During operation of the percussion drilling assembly, the drill string rotates the percussion- drilling assembly with the drill bit coupled thereto. Pressurized fluid, such as compressed air or nitrogen, is delivered from the drill string through the feed tube to the upper and lower ends of the piston in an alternating fashion, causing the piston to reciprocate within the casing. When at its lowest position at the end of the downstroke, the piston impacts the drill bit, thereby causing the drill bit to impact the formation below the bit. As the drill bit alternately impacts and rotates against the formation, the drill bit crushes, breaks, and loosens formation material to create a borehole along a predetermined path toward a target zone where oil or gas, for example, may be recovered.

The coupling between the top sub and the feed tube is important to the function of the percussion drilling assembly for a number of reasons. The coupling enables the top sub to support the suspended feed tube. Examples of such couplings include a cross pin that is inserted through the lower end of the top sub and the upper end of the feed tube, such that the pin suspends the feed tube from the top sub. One limitation of this design is that the piston is rigidly attached to the top sub and any slight misalignments and errors in machining can result in side loading, which may lead to premature wear of the sliding components. In another design, the upper end of the feed tube includes a flange having an outer edge used to suspend the feed tube from a shoulder of the top sub. In this case, O-rings are used to provide limited flexibility to the arrangement, and additional complexity and components are required to suspend the feed tube, making it more difficult to service the hammer assembly. The lack of flexibility may exacerbate wear and thereby increase tolerances between mating components of the drilling assembly, such as the feed tube and the piston. In turn, increase in clearance between the mating components may result in decreased system efficiency.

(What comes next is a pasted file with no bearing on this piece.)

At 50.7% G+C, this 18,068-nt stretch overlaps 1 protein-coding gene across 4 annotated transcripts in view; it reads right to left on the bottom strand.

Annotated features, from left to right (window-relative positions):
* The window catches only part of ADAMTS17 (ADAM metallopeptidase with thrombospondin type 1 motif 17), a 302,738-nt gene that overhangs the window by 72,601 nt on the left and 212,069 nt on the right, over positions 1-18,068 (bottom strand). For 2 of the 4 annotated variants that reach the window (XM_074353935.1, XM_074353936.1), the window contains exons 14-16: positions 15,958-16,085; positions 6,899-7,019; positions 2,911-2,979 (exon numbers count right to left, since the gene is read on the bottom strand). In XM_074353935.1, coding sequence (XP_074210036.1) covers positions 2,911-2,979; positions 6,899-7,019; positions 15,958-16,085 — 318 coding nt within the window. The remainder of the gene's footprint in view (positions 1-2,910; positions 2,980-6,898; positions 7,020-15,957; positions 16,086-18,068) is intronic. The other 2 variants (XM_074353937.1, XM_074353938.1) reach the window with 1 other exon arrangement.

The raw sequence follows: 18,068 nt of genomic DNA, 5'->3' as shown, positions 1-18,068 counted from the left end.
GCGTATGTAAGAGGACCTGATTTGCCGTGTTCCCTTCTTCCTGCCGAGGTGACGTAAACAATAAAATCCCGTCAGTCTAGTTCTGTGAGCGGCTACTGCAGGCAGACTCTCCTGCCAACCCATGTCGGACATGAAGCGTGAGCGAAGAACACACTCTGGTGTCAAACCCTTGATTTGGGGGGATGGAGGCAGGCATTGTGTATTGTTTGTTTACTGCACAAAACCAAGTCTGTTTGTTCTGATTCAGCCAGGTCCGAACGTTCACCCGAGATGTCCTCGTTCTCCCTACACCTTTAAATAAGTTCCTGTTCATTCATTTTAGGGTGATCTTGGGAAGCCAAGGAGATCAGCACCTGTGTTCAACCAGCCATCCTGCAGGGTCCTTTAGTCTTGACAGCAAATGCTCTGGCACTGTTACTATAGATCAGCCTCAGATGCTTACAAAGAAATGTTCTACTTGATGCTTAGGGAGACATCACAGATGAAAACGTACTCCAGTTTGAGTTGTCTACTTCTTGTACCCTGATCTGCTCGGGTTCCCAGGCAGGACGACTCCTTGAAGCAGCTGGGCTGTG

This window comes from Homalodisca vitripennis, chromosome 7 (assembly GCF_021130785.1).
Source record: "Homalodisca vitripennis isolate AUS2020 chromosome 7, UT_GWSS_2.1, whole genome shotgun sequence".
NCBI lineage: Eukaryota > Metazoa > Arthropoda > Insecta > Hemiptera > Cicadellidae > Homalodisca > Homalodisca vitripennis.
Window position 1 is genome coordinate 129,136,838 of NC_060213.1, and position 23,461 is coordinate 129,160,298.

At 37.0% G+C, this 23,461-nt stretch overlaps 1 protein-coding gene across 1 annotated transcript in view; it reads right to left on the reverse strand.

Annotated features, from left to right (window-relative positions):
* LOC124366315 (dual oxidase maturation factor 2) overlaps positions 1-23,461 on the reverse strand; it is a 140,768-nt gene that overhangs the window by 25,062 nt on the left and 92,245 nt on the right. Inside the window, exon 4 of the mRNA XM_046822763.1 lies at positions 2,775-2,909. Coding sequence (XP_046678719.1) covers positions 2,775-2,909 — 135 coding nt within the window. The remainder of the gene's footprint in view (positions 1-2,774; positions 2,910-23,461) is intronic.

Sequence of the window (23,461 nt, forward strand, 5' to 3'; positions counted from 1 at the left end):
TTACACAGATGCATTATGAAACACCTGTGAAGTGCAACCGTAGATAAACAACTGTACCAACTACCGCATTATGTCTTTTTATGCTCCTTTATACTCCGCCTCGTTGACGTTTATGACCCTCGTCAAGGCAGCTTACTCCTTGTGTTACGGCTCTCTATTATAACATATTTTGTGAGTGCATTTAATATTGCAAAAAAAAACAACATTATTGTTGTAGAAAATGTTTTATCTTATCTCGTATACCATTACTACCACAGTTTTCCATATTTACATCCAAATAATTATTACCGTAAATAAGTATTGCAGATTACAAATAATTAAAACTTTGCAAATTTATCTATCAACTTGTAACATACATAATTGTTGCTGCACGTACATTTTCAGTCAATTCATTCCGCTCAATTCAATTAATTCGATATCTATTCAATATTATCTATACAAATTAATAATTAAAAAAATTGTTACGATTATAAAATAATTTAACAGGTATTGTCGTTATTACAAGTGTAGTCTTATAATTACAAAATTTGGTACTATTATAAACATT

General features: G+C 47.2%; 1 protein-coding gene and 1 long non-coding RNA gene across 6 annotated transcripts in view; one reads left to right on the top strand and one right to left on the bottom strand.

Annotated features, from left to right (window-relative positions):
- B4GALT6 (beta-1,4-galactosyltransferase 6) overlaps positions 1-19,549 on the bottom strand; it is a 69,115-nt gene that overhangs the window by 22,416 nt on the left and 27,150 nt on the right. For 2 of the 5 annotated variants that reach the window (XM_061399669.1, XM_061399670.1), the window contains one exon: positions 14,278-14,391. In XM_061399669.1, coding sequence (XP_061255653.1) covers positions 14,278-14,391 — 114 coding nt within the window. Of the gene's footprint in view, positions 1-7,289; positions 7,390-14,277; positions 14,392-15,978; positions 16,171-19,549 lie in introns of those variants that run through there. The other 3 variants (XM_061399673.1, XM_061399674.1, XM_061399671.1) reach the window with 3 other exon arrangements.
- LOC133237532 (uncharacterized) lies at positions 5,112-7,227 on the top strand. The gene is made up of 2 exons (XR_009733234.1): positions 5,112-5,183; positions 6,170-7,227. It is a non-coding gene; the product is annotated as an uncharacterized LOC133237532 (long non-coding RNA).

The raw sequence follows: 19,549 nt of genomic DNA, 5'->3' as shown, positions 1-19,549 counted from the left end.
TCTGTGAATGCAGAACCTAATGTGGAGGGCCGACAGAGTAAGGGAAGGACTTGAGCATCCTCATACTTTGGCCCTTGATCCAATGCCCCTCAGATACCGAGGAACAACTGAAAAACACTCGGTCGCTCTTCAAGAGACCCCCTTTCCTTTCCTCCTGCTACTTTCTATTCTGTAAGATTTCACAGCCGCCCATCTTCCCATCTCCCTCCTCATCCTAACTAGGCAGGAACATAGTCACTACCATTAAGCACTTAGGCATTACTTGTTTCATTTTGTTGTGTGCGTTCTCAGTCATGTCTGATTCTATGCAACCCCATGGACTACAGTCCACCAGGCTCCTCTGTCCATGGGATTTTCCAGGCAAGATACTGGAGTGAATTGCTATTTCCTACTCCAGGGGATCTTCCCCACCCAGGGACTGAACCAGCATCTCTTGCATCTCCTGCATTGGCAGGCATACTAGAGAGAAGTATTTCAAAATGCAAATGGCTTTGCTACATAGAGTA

The coupling between the top sub and the feed tube may also act as a seal. The top sub and casing are typically coupled by means of a threaded connection. Pressurized fluid supplied through the feed tube to reciprocate the piston occupies an upper chamber within the casing proximate the threaded connection. The coupling between the feed tube and the top sub may provide a seal that protects the threads from exposure to the pressurized fluid, and prevents loss of pressurized fluid through this connection. The absence of an effective seal at this location may result in loss of fluid pressure to reciprocate the piston, and thus loss of drilling efficiency, as well as corrosion to the threads, thereby reducing the service life of the percussion drilling assembly.

The coupling between the top sub and the feed tube also enables alignment of the feed tube within the piston. Misalignment of the feed tube within the piston reduces the efficiency of the percussion bit. Rigid couplings, such as a cross pin inserted through the top sub and feed tube, cannot accommodate for potential misalignment of the feed tube within the piston. Because of this, clearance between the feed tube and the piston is instead increased over the dimension that would otherwise be required to accommodate for potential misalignment of these components. Increasing the clearance between the feed tube and piston, however, reduces percussion bit efficiency due to increased leakage from the upper chamber to the lower pressure exhaust passage and increases manufacturing costs due to the additional machining required. Reduced efficiency, in turn, leads to a reduced rate of penetration (ROP) for the percussion drilling assembly, and thus increased drilling time and cost.

The length of time that a percussion drilling assembly may be employed before it must be changed depends upon its ROP and its durability. Increasing the ROP and the service life of the percussion drilling assembly will decrease drilling time and allow valuable oil and gas to be recovered more economically. Accordingly, feed tube assemblies that offer the potential to increase the ROP and the service life of the percussion drilling assembly would be particularly desirable.